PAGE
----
It depends on the distribution of your classes and the determination can only be made with domain knowledge of problem at hand.
You can ask the following questions:
- Are there any two classes that are very similar and does the learner have enough information to distinguish between them?
- Is there a large difference in the prior probabilities of each class?
If so, you should probably redistribute the classes.
In my experience, there is no harm in redistributing the classes, but it's not always necessary.
It really depends on the distribution of your classes. In the case of fraud or intrusion detection, the distribution of the prediction class can be less than 1%.
In this case you must distribute the classes evenly in the training set if you want the classifier to learn differences between each class. Otherwise, it will produce a classifier that correctly classifies over 99% of the cases without ever correctly identifying a fraud case, which is the whole point of creating a classifier to begin with.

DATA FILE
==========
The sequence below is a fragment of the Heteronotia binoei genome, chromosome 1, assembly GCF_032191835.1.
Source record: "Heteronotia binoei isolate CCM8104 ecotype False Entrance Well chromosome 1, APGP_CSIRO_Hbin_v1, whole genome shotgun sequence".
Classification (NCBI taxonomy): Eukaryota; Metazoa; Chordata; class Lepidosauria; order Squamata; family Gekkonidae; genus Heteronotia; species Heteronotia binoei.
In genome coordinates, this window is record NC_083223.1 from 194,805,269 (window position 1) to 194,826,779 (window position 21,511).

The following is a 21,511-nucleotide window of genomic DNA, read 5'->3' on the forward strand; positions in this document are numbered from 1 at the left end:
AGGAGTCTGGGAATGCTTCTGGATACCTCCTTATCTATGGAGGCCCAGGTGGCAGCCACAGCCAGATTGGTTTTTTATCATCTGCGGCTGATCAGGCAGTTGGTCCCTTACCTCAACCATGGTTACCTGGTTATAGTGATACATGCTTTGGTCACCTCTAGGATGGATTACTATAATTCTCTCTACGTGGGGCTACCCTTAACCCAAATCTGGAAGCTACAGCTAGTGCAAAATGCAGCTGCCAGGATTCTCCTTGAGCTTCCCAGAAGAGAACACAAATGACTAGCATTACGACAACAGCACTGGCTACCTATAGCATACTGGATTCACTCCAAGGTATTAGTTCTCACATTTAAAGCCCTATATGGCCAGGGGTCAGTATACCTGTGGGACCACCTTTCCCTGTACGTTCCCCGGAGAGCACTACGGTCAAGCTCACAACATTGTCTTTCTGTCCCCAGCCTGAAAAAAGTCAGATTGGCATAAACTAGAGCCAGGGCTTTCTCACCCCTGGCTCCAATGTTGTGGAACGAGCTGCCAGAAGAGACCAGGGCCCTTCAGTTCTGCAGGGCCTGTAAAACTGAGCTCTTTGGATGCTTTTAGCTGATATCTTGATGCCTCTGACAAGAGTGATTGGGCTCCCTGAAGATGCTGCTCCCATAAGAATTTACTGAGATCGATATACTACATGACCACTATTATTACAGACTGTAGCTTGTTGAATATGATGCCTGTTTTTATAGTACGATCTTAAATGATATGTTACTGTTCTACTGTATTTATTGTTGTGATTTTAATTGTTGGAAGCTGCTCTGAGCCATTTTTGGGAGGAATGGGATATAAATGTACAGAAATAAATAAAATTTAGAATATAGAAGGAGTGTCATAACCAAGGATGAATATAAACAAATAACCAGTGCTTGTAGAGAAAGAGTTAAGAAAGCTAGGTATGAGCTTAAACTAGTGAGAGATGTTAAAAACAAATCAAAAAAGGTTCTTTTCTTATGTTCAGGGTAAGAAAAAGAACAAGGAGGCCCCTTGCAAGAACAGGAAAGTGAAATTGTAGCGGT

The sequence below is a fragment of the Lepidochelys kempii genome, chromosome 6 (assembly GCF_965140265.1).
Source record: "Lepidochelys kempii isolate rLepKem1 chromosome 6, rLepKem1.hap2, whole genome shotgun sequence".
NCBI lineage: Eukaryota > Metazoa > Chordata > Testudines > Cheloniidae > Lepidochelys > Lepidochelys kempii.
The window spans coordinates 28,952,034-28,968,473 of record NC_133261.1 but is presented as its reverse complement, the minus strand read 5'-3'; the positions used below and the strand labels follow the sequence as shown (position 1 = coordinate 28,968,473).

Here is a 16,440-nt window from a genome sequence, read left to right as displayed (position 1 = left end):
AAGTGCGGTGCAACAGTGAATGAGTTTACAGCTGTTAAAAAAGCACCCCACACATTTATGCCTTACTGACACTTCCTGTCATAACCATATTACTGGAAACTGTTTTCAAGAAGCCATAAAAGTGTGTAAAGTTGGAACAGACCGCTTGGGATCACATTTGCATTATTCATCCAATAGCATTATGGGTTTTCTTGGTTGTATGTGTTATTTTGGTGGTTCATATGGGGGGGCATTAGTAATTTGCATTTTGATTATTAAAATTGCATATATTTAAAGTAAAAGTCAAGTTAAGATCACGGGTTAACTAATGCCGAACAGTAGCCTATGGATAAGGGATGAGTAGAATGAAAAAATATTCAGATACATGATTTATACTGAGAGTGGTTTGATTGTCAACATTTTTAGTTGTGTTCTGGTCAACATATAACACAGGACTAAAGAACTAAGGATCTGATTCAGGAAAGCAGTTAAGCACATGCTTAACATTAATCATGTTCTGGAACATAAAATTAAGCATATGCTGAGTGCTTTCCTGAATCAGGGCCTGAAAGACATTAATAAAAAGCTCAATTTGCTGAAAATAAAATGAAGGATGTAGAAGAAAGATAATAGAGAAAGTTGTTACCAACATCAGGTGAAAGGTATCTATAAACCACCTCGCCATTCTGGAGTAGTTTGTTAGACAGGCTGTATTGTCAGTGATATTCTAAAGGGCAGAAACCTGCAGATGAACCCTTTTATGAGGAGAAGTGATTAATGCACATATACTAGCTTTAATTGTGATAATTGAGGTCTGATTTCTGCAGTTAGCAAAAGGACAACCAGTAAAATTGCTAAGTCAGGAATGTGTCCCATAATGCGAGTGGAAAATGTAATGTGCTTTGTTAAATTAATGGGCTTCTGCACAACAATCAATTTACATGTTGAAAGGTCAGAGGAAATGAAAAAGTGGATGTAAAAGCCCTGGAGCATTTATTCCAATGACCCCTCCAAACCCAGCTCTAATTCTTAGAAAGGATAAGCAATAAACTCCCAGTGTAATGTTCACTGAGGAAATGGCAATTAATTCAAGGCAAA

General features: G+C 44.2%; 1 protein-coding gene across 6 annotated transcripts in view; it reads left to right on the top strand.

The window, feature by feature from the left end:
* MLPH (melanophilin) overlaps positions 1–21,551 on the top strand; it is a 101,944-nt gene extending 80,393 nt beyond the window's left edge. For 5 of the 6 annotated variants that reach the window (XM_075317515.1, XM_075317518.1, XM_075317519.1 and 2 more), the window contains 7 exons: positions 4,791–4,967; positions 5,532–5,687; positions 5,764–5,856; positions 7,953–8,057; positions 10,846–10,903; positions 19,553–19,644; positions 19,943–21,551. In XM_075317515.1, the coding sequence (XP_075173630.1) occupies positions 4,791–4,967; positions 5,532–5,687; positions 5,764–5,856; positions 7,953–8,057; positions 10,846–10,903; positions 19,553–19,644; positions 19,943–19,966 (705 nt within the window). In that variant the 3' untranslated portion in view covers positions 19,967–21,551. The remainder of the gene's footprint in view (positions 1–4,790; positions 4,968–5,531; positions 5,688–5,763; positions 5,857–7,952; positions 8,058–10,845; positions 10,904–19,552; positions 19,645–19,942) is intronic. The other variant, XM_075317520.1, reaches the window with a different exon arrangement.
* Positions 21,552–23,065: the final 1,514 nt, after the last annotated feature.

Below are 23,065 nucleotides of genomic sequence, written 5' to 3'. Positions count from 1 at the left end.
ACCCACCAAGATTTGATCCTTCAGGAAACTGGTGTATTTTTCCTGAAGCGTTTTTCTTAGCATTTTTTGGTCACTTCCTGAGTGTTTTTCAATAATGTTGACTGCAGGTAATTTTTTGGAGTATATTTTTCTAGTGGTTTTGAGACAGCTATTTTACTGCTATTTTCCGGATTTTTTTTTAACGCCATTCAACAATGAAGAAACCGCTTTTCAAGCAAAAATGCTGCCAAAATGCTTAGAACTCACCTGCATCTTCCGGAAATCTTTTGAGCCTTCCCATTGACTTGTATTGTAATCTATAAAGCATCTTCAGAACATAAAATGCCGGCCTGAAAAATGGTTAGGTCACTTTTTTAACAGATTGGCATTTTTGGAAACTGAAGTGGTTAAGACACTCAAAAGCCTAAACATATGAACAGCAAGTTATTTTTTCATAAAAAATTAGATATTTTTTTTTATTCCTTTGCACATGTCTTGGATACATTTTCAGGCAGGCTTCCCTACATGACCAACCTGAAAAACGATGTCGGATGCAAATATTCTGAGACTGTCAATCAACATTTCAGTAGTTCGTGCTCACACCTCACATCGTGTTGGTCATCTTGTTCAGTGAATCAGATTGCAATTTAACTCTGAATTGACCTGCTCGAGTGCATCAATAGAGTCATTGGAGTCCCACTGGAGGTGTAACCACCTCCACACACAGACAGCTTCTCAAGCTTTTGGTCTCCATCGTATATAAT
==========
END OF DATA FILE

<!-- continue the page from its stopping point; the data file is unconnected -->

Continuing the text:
Once you have a set of evenly distributed classes you can use any technique, such as k-fold, to perform the actual training.
Another example where class distributions need to be adjusted, but not necessarily in an equal number of records for each, is the case of determining upper-case letters of the alphabet from their shapes.
If you take a distribution of letters commonly used in the English language to train the classifier, there will be almost no cases, if any, of the letter
Q. On the other hand, the letter
O is very common. If you don't redistribute the classes to allow for the same number of
O's, the classifier doesn't have enough information to ever distinguish a
Q. You need to feed it enough information (i.e. more
Qs) so it can determine that
O are indeed different letters.